"Going into the workforce I only had the associate degree," said Jones, an emerging star for the UFC. "I don't think you'll get the best job with just an associate degree in today's world. Right away fighting was something that came in my mind as an option. If I hadn't known Joe Soto, I don't think it would have been an option at all."

If 2006 was the most uncertain year of Soto's life, it was Warren's most triumphant. The former Michigan Wolverine won the world championship at 60 kilograms in the men's Greco-Roman division, setting himself up as the favorite to capture gold in Beijing in 2008. However a positive test for marijuana at the U.S. Olympic team trials in 2007 mandated a two-year suspension by the U.S. Anti-Doping Association, putting Warren's Olympic plans on hold until 2011, when he'll attempt to qualify for the 2012 squad.

Unable to wrestle, Warren turned to MMA and debuted last year in Japan, immediately earning attention with an upset against highly regarded Norifumi "Kid" Yamamoto. Inexperience, though, caught up to Warren in the semifinals of the Dream featherweight tournament versus Brazil's Bibiano Fernandes. For one of the most openly confident athletes on the planet, the submission loss provided an important lesson -- winning in MMA is a result of more than just guts. Warren has since rebounded in Bellator's tournament, which required three wins in three months to earn a shot at Soto.

"He's a finisher, a promoter's dream," Warren said of Soto, the Bellator champion, who captured the belt after a 145-pound tournament in 2009. "You throw him in against guys that aren't as good as him he looks great. But he's a wrestler. That's a problem for him because I could beat him with one arm tied behind my back wrestling. He's going to have a rough time there."

Soto is more than a wrestler though, which was his aim all along. During his two years rooming with Soto in Iowa, Jones said the Californian, an evangelical who gives 10 percent of everything he makes to the Landmark Christian Center in Porterville, Calif., spent his free time on YouTube, watched fights, learned techniques, or laid around with dip tucked under his lip as he stretched for a better rubber guard.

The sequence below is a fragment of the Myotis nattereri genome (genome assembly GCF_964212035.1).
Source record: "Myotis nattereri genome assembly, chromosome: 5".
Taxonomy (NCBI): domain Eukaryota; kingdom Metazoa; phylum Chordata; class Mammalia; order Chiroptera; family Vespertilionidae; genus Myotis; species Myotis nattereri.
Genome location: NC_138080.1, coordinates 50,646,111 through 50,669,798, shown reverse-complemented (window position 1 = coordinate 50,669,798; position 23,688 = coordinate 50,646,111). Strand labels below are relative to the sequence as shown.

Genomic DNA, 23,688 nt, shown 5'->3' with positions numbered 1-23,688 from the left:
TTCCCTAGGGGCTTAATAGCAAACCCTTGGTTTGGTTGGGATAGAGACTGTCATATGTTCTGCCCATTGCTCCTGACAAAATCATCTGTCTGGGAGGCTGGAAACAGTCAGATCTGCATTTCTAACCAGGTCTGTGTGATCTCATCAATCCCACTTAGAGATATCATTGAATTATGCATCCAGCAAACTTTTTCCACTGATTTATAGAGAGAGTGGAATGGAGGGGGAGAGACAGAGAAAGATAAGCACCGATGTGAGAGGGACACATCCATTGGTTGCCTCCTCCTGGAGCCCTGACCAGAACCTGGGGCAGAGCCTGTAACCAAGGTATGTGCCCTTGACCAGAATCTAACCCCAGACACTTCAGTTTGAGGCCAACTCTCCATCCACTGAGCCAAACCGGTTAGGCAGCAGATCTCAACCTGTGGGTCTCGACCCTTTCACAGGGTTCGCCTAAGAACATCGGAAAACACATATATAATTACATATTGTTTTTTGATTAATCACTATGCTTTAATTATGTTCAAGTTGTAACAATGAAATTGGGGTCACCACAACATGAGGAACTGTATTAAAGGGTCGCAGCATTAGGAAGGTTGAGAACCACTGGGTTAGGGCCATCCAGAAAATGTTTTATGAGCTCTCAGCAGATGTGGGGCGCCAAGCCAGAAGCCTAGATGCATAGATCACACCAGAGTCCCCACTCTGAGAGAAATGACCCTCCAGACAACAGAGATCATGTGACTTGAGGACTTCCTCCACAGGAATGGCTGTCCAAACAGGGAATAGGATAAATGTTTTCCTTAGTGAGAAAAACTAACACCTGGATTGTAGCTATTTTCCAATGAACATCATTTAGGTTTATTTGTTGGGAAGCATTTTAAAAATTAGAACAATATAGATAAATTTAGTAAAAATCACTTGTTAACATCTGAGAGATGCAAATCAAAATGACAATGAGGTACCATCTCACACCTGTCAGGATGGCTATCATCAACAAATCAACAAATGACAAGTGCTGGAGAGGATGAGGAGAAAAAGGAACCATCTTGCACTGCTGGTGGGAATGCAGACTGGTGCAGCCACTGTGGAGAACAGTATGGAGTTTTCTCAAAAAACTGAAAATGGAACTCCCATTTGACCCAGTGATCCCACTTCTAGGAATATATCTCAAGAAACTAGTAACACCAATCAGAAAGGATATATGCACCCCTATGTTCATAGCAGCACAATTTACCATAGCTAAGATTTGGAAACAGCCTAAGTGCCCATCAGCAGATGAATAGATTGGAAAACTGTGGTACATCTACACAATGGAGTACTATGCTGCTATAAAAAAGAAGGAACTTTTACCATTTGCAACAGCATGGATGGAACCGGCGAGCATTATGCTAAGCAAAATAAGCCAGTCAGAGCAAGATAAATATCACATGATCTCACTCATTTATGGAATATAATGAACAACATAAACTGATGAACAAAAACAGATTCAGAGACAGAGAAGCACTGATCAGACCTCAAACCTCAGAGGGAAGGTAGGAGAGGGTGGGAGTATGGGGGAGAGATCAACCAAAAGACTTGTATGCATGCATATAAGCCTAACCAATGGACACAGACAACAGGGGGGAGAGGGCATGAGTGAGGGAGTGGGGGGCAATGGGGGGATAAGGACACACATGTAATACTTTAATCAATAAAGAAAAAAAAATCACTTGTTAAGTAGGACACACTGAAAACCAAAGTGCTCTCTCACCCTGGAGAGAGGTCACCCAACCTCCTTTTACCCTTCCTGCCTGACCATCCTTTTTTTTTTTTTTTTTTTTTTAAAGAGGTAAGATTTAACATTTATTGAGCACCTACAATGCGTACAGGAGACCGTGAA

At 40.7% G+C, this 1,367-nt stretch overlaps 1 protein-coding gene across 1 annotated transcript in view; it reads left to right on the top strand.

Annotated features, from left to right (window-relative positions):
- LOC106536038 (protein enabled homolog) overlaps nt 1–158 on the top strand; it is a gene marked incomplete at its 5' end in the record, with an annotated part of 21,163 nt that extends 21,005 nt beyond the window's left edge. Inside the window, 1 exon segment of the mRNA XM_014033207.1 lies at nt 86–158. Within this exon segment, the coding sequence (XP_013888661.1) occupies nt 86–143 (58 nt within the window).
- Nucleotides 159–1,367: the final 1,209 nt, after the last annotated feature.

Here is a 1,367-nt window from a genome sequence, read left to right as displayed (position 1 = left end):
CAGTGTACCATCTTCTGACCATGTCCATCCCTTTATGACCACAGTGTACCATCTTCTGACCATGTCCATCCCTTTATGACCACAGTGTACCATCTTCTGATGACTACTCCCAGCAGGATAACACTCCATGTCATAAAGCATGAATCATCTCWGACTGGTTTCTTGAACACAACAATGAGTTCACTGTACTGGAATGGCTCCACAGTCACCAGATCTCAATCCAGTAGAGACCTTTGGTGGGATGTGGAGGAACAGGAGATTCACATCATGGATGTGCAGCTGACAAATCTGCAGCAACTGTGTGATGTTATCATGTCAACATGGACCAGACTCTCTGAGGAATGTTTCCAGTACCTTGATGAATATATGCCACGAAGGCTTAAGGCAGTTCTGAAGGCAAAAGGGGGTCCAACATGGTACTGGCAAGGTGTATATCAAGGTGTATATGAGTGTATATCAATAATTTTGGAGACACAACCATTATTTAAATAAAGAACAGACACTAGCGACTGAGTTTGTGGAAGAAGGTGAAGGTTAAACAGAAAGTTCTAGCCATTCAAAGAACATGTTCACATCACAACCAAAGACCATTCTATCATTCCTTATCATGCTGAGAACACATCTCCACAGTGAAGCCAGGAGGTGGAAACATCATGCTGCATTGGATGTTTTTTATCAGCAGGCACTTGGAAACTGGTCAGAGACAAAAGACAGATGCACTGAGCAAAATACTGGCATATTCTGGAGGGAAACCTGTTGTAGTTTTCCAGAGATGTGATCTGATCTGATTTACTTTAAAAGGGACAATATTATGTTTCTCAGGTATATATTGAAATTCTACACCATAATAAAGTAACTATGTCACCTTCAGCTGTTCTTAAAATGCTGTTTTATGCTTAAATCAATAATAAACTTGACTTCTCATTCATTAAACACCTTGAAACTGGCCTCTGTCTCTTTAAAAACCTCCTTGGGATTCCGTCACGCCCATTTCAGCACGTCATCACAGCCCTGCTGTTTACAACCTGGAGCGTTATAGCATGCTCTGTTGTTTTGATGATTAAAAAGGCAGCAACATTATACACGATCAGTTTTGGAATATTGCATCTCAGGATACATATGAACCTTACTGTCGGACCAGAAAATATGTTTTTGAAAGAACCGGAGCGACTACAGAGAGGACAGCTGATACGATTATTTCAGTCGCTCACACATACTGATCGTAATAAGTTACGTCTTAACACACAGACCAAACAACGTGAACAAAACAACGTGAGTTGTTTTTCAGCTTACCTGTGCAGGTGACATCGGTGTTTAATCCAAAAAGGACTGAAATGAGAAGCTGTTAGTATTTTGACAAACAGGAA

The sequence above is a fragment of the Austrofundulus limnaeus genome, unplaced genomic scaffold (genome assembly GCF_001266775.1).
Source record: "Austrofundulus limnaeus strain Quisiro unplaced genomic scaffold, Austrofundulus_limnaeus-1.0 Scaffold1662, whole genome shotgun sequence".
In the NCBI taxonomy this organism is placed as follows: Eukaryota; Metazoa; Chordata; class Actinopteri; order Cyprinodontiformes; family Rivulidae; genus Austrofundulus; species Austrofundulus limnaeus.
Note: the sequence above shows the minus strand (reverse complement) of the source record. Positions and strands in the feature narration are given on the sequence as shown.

"I never understood it," Jones said. "Now, today, I totally get why he was doing it."

Soto's MMA game has improved under the direction of veteran fighter David Terrell, and Warren is correct in calling the young champion a finisher. His first five bouts ended in the opening round, and just two of nine have needed more than five minutes to reach their conclusion.

"Maybe I was just terrified when I first started," Soto said. "Get out of there as soon as possible. I don't know why I do it. Maybe I'm blessed with the ability to finish fights. It's something I like to do and want to do every single time. Going into this fight with Joe Warren I expect to finish him."

As he has every day since she died in a road accident on Christmas last year, Soto will think of his mother on Thursday. But in the time since the accident he's made peace with losing a parent, and his focus will be singular: Warren. Even at 3 a.m.